While we often focus on lawn maintenance in the spring of the year we must also remember that preparation for winter should be part of our routine. Because Bermuda grass stops growing at temperatures below 60 degrees Fahrenheit, now is the time to be thinking about fall maintenance.
The bulk of work on a Bermuda grass lawn will happen around April. The application of fertilizer and pre-emergent is completed to protect against crabgrass and broadleaf weeds, and de-thatching or aeration can be done when the lawn is completely green. Further steps may be taken by adding post-emergent herbicides after the lawn is in full growth for control of knotweed, spurge, grasses and sedges but this is only necessary if a weed problem was apparent the previous summer. Fertilizer is also added at 1 pound nitrogen (N) per 1000 square feet and can be continued every 6-8 weeks in order to keep a lush, green and weed free lawn. These extra applications are not necessary to sustain the lawn but will give it a well-maintained look.
The biggest concern in fall is proper preparation of the plant for winter dormancy. Your grass needs to be as healthy as possible before it initiates dormancy at temperatures below 50 degrees F. A fall management program, or 'winterizing' routine, will help overcome cold-temperature stress and should be done in August or September.
When adding fertilizer in the fall, apply ? pound of nitrogen per thousand square feet in using a low nitrogen but high potassium fertilizer such as 5-5-10. This should be done at least 4 to 6 weeks before the first expected frost. Research indicates that late-season nitrogen fertilization alone does not contribute to the susceptibility of Bermuda grass to winterkill. The combination of nitrogen and vertical mowing or aeration in fall contributes to increased susceptibility to cold-weather injury. Don't make the mistake of verticutting in the fall. Deep vertical mowing of plant tissue will promote new growth of stolons and rhizomes creating fresh tissue that is susceptible to cold injury. This practice should be saved for spring and summer.
By September the mowing height should be raised ? inch to help prepare for winter dormancy. If winter is windy or warm the lawn will need water to prevent desiccation of plant tissue. Mother-nature may provide plenty of water but if not, a good soaking will be in order.
Liming can be done from September to December to allow time for the material to break down over winter or a quick release lime can be applied from February to May. The amount of this application should be based on soil test results.
Fall applications of potassium (K) at a rate of 1 pound per 1,000 square feet will help to support the root zone and produce a stronger plant with more rigid cells, purging water from the leaf tissue as the plant hardens off. To determine the amount of product to apply divide 100 by the third number in the fertilizer ratio. A 5-10-15 fertilizer would be 100 divided by 15 for 6.67 pounds of product per thousand square feet. If you are concerned with having a formal green lawn until frost you can apply iron sulfate. This will green up foliage but not produce new growth; however, this effect will not survive the winter.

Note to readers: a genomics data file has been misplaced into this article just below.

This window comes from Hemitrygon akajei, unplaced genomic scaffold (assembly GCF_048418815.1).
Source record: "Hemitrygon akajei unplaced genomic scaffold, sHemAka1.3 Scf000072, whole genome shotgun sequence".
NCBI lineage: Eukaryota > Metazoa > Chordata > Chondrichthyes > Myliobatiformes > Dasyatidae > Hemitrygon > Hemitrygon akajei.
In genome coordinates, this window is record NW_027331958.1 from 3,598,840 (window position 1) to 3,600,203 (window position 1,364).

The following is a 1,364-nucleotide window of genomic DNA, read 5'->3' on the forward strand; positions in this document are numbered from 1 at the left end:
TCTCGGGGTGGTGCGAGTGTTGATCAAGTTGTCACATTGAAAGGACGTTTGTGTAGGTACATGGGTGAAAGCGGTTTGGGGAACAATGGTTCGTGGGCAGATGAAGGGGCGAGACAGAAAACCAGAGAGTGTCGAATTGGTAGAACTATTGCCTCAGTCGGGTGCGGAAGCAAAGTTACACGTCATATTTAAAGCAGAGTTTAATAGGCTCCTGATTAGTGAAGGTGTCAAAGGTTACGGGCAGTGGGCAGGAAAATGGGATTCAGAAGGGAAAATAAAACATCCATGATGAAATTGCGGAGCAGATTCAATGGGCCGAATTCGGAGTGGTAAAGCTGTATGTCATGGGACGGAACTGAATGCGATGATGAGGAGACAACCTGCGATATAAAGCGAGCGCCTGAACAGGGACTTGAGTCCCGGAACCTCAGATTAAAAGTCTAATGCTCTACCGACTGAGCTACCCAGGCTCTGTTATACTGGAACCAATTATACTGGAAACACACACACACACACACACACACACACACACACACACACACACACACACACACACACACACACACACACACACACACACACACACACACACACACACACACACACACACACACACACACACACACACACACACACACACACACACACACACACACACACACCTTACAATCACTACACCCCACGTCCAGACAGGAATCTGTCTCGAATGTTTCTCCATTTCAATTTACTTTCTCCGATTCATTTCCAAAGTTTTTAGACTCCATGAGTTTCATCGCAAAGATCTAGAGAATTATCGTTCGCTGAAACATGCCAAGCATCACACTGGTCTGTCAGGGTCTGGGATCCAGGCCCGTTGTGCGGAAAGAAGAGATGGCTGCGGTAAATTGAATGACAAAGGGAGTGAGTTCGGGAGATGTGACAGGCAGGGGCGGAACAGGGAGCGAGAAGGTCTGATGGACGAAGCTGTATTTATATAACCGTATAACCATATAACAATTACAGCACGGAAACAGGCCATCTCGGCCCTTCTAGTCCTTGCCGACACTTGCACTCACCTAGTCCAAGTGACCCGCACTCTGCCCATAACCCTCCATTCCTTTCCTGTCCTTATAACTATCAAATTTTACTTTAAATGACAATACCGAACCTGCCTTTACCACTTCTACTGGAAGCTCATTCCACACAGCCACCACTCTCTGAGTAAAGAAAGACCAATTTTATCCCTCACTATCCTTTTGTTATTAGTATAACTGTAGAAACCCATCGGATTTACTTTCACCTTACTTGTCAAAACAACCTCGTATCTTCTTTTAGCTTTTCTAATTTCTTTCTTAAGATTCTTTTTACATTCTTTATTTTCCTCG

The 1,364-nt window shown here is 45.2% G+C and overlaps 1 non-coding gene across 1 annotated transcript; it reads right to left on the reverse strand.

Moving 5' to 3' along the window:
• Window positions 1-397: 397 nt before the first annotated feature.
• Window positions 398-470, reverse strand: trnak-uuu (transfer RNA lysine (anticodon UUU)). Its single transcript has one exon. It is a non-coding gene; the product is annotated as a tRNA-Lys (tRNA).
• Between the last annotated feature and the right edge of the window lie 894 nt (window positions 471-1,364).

It is also during September or November that you will want to apply pre-emergent to protect against any winter infestation of poa annua and annuals like chickweed and henbit. This is often combined with fertilizer and sold as a 'winterize' package. Winter will provide the opportunity to use glyphosate, glufosinate or diquat herbicides for non-selective control of all green plants. Make sure the Bermuda grass is completely dormant before using these products. If there is any green tissue on the grass, it may be injured.
As the maintenance cycle comes full circle in February, you will want to put down a broadleaf weed control. This will help control crabgrass, goose grass and foxtail and should be put down no later than the blooming of forsythia bushes.
Helpful Publication: Fresenburg, Brad and Travis Teuton. Managing Lawns and Turfgrass Publication MG10. University of Missouri Extension. September 2007. Helpful Sources: Jeff Higgins. Give bermudagrass sports turf proper fall management. Grounds Maintenance. 1999 Penton Media.; Patton, Aaron and John Boyd. Lawn Care Calendar -- Bermudagrass. FSA6121. University of Arkansas Division of Agriculture. Cooperative Extension. November 2008.
To determine the amount of fertilizer product required to apply 1.0 pound of nitrogen per thousand square feet, divide 100 by the first number in the fertilizer ratio. For example, for a 20-5-5 fertilizer divide 100 by 20. The result is 5 pounds of product per thousand square feet.
The Extension office is located in Kennett, Missouri at 101 South Main Street (the old bank) on the 2nd floor. Open Monday -- Friday or you can call 573-888-4722 if you have a question. University of Missouri Extension programs are open to all.
Sarah Denkler is a horticulture specialist
with University of Missouri Extension
in Dunklin County.